History

Why Historical Theology?

Many Christians today favour theology ‘textbooks’, or Bible-inspired fiction/non-fiction/biographies, but rarely dive into the riches of what the “church fathers” (a slight misnomer since the church has existed for over a thousand years before Christ’s incarnation) have written in the past 2000 or so years.  In my short experience of studying the fathers (a misnomer in itself which needs to be clarified, as the church has existed from the time of Adam till now rather than the common misconception that the church only existed from the Pentecost forward), I have realised that what they write can fundamentally underscore the heart-problems of modern day society.  The vast selection of commentaries, books on exegesis and hermeneutics, how-to-guides on money-spending and that sort are problems which have already been extensively spoken of even in A.D. 1st C, after Christ’s ascension. This is by no means undermining the vast wealth of modern Christian literature and resources, but much of todays’ writings are built on a vaster wealth of church history and founded upon the lives and the theology of the fathers who have established the realms of orthodoxy and God-glorifying church traditions.  It is through them that we are guarded from the type of false gospels which Paul spoke about in Galatians 1:6, and from reading them one is sharpened by the Word and it is almost impossible not to taste the milk and honey so present in the text of these amazing spiritual forefathers of ours!

However much I would like to savour the fathers’ writings, it is contradictory to our Trinitarian-based community to keep such gold to oneself.  Thus, I have decided to provide a table below which includes the important church fathers who contributed with the pen, their most important works (which I recommend for you to read) and brief summaries on the signficant heresies and councils of the time.  The list is ever-revising and expanding, with much thanks to N.R. Needham especially for compiling more detailed summaries of Church History (so far in three volumes), but the most important aim is for the reader to indulge themselves into the key writings of the fathers with the Law and Gospel as one’s qualifying text.  I hope that during this life-changing endeavour you will increase in theological knowledge and apply it just as equally.  In the words of Golden Mouth John (Chrysostom):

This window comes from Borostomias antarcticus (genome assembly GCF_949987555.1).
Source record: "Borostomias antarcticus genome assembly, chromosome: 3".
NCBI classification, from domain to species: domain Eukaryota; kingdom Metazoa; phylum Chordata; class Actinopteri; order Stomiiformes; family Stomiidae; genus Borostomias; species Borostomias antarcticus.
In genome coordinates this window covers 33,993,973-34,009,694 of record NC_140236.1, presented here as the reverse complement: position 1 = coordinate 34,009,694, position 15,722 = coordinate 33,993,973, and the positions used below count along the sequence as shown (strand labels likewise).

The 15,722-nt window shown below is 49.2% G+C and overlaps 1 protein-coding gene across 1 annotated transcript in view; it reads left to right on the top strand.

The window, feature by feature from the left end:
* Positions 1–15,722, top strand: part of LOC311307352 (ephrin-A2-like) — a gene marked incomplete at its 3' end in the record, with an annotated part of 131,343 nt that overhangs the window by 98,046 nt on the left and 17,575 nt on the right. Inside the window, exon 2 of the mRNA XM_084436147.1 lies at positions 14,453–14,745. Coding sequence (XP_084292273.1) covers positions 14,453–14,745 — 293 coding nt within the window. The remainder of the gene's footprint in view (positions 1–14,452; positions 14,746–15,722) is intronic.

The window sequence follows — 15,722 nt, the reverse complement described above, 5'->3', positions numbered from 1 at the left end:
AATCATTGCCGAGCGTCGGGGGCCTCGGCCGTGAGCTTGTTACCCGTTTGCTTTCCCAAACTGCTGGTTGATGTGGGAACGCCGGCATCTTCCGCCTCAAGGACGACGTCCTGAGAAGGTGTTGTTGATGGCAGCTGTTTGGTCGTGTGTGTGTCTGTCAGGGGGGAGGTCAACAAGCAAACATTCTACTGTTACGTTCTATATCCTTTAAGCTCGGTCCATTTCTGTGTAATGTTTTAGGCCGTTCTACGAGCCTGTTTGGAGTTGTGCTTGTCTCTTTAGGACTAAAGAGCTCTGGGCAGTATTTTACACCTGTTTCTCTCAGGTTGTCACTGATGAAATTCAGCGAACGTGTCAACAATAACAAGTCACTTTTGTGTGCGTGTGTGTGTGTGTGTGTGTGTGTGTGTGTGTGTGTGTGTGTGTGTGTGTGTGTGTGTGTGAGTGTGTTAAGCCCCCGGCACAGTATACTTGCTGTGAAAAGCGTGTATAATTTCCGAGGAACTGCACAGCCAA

“There is nothing colder than a Christian who does not work for the salvation of others.  You cannot use poverty as an excuse; the widow who threw in her two small coins will accuse you (Luke 21:2-4).  Peter said, “Silver and gold have I none” (Acts 3:6).  Paul was so poor, he often went hungry and lacked even necessary food (Philippians 4:12).  And being lower-class by birth is no excuse either.  The apostles were obscure men from obscure families.  Or are you uneducated?  That is no excuse.  The apostles were illiterate (Acts 4:13).  Are you weak in body?  That is no excuse.  Timothy was a person who suffered from frequent illnesses (1 Timothy 5:23).  Everyone can serve his neighbour if only he is willing to play his part…